Cancer, Health and Diet Related News

A blood test that accurately detects the presence of advanced breast cancer and also holds promise for precisely monitoring response to cancer treatment has been designed by researchers. The test, called the cMethDNA assay, accurately detected the presence of cancer DNA in the blood of patients with metastatic breast cancers up to 95 percent of the time in laboratory studies.
1 day 12 hours ago
Latest Cancer News/Research
An inexpensive, portable and re-usable endoscopic microscope has been developed that will help clinicians detect and diagnose early-stage disease, primarily cancer. An endoscopic microscope is a tool or technique that obtains histological images from inside the human body in real-time. Some clinicians consider it an optical biopsy.
1 day 12 hours ago
Latest Cancer News/Research
In an increasingly chemophobic world, one chemical – resveratrol – is doing rather well for itself. This polyphenolic stilbenoid is a natural product found in peanuts, cocoa powder and the roots of Japanese knotweed, but it only came to public prominence as the health-promoting component of red wine, in which it is present at levels of up to 14 milligrams per litre, depending on the grape variety.As molecules go, it is certainly a multitasker, with purported activity against cardiac disease, obesity, cancer, vascular dementia and ageing. That’s a lot of pressure to put on one molecule. Can resveratrol live up to our expectations?Many of these claims centre upon its ability to reduce oxidation in cells: its fabled antioxidant activity. All molecules, including biological ones, carry around their own cloud of electrons. These are most stable when they exist in pairs. Sometimes, though, electron pairs split. Then you’re left with an unpaired electron – and unpaired electrons like nothing more than to mess with other biological molecules.Source  - Guardian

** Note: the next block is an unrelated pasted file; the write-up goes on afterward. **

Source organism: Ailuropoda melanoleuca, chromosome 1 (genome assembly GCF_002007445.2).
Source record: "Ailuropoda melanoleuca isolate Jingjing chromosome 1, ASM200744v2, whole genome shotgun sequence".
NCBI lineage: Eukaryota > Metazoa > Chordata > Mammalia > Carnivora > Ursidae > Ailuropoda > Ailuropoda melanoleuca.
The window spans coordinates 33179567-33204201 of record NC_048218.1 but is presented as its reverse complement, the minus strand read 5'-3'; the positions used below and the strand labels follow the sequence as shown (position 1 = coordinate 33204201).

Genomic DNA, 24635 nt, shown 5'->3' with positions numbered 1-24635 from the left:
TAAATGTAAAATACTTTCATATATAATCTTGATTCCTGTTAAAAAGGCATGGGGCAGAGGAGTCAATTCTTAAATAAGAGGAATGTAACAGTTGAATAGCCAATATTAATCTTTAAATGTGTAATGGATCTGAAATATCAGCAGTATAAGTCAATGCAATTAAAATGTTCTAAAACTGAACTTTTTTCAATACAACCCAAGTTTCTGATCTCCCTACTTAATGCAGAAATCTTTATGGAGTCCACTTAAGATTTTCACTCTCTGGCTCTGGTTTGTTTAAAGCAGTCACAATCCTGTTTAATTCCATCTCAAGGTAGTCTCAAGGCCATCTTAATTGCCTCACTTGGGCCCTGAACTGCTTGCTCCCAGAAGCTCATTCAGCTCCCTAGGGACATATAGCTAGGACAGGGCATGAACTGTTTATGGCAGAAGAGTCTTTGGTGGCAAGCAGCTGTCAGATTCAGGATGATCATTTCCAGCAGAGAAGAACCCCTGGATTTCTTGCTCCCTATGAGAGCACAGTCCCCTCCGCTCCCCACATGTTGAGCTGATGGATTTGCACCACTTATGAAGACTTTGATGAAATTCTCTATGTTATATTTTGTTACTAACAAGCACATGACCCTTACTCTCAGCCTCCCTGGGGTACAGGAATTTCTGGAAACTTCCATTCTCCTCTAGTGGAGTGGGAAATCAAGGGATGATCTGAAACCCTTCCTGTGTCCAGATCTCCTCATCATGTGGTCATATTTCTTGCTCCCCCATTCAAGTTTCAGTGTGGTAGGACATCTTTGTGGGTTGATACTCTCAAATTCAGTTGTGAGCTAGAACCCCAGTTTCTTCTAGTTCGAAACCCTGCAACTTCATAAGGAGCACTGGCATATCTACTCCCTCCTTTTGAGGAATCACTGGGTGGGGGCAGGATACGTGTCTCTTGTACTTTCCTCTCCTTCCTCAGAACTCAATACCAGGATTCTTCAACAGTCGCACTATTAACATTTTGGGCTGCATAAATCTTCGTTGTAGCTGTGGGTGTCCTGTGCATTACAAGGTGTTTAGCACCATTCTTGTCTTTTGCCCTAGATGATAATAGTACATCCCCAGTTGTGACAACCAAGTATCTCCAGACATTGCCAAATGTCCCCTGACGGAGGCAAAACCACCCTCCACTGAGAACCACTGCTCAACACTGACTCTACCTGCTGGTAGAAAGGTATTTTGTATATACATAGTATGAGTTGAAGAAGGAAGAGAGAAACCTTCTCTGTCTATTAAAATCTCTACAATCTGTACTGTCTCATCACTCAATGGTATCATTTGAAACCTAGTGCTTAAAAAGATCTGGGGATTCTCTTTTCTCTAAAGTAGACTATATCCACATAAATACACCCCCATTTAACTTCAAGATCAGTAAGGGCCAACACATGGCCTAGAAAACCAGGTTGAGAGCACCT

1 day 13 hours ago
Nutrition, Mind, Body
Beans were once the mainstay of the health cranks, and despite the best efforts of mainstream nutrition, they still retain a little bit of that worthy aura. 
Perhaps it's the childhood link between baked beans and gas, or that the word 'legume' itself has comedy potential in some circles. Whatever we call them - beans, pulses or legumes - they are one of the most beneficial additions to the diet for several reasons. 
Most importantly they are a good source of fibre, notably soluble fibre, which has repeatedly been shown to reduce levels of total cholesterol. In turn this can reduce the risk of cardiovascular disease. 
A meta analysis published in the American Journal of Clinical Nutrition in 1999 collated data from 67 studies, involving 2,900 people, suggested that it was a 'high intake' of soluble fibre that was needed. Earlier this month the journal of the Canadian Medical Association published the results of another review, this time specifically focused on the intake of pulses concluding that eating pulses can reduce blood lipids, including cholesterol.
They are also a valuable source of protein, and although that protein might not always be considered a complete protein, that can be simply overcome by mixing different types of beans, or eating them with other sources of protein.

Source  - Telegraph
1 day 13 hours ago
Nutrition, Mind, Body